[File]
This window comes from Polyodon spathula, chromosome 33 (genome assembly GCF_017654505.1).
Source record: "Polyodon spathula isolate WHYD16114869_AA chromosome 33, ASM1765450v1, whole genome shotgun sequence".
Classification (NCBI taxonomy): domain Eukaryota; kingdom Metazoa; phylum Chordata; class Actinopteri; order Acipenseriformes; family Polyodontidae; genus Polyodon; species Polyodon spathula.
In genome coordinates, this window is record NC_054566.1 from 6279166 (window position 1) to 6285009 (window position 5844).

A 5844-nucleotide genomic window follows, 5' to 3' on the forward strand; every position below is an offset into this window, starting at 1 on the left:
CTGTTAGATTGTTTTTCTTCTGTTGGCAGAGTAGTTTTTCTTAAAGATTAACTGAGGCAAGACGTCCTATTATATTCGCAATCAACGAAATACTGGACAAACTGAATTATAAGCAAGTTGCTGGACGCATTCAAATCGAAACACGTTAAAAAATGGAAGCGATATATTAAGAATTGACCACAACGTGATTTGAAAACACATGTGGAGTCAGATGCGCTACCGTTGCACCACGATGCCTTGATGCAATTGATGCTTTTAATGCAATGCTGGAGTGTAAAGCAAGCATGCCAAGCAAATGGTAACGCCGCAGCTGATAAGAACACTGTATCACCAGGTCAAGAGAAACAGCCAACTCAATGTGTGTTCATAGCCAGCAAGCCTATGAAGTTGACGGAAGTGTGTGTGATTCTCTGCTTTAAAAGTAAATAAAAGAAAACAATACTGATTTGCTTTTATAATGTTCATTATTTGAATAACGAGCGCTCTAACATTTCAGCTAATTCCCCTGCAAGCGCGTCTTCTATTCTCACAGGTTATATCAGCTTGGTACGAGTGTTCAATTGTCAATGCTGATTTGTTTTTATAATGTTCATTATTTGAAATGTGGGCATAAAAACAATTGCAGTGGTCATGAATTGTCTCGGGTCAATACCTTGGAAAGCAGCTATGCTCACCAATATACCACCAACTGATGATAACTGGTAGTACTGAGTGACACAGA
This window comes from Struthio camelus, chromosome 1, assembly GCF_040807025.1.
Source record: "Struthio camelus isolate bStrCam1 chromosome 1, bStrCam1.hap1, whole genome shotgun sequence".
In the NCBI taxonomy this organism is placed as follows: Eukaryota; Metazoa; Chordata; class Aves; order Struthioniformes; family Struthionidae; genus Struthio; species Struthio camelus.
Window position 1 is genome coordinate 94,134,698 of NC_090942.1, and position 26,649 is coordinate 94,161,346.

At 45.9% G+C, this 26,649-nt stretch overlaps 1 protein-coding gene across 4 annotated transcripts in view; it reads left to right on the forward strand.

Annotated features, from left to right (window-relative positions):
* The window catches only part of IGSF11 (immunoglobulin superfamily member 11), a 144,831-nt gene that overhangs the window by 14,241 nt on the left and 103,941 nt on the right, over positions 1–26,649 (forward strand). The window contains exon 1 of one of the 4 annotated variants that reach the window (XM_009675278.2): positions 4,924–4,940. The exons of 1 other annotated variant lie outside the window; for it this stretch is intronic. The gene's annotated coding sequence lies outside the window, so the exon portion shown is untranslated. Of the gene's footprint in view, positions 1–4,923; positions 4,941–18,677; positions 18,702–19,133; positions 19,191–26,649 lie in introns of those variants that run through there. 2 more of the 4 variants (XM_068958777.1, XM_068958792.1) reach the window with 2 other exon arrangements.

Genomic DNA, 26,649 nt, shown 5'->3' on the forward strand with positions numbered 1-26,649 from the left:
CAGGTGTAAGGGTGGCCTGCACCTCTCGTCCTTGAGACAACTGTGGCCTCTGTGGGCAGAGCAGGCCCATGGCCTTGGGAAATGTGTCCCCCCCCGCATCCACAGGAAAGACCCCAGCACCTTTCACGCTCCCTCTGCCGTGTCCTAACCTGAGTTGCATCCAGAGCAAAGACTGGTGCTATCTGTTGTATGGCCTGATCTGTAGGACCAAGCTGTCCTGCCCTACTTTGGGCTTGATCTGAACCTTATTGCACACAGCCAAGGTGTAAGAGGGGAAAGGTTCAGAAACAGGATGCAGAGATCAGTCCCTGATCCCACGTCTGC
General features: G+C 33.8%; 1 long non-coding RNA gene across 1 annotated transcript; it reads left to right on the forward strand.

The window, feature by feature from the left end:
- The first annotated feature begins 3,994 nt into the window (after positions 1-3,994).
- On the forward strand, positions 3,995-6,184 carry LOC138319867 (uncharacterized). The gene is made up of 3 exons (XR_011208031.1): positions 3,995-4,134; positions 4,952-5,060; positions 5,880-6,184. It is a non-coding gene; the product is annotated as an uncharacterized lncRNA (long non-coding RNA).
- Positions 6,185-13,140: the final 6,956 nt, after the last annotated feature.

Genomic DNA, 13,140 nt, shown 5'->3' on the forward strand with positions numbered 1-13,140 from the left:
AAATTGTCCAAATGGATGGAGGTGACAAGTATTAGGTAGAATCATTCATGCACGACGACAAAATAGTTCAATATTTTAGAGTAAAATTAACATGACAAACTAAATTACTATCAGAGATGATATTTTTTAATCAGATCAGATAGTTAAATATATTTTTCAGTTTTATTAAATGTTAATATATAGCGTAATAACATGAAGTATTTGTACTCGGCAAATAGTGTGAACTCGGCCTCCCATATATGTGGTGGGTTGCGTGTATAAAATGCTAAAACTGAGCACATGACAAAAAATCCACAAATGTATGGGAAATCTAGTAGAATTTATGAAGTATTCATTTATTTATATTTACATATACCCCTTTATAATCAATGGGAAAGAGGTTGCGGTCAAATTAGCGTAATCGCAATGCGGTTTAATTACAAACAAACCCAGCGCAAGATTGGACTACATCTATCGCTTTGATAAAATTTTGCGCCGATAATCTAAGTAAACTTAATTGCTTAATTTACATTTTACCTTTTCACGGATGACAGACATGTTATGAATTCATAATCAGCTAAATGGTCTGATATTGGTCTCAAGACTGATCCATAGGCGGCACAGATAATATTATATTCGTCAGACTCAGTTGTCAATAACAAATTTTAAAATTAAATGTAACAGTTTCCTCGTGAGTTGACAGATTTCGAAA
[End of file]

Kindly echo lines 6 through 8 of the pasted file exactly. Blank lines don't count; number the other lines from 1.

CTGTTAGATTGTTTTTCTTCTGTTGGCAGAGTAGTTTTTCTTAAAGATTAACTGAGGCAAGACGTCCTATTATATTCGCAATCAACGAAATACTGGACAAACTGAATTATAAGCAAGTTGCTGGACGCATTCAAATCGAAACACGTTAAAAAATGGAAGCGATATATTAAGAATTGACCACAACGTGATTTGAAAACACATGTGGAGTCAGATGCGCTACCGTTGCACCACGATGCCTTGATGCAATTGATGCTTTTAATGCAATGCTGGAGTGTAAAGCAAGCATGCCAAGCAAATGGTAACGCCGCAGCTGATAAGAACACTGTATCACCAGGTCAAGAGAAACAGCCAACTCAATGTGTGTTCATAGCCAGCAAGCCTATGAAGTTGACGGAAGTGTGTGTGATTCTCTGCTTTAAAAGTAAATAAAAGAAAACAATACTGATTTGCTTTTATAATGTTCATTATTTGAATAACGAGCGCTCTAACATTTCAGCTAATTCCCCTGCAAGCGCGTCTTCTATTCTCACAGGTTATATCAGCTTGGTACGAGTGTTCAATTGTCAATGCTGATTTGTTTTTATAATGTTCATTATTTGAAATGTGGGCATAAAAACAATTGCAGTGGTCATGAATTGTCTCGGGTCAATACCTTGGAAAGCAGCTATGCTCACCAATATACCACCAACTGATGATAACTGGTAGTACTGAGTGACACAGA
This window comes from Struthio camelus, chromosome 1, assembly GCF_040807025.1.
Source record: "Struthio camelus isolate bStrCam1 chromosome 1, bStrCam1.hap1, whole genome shotgun sequence".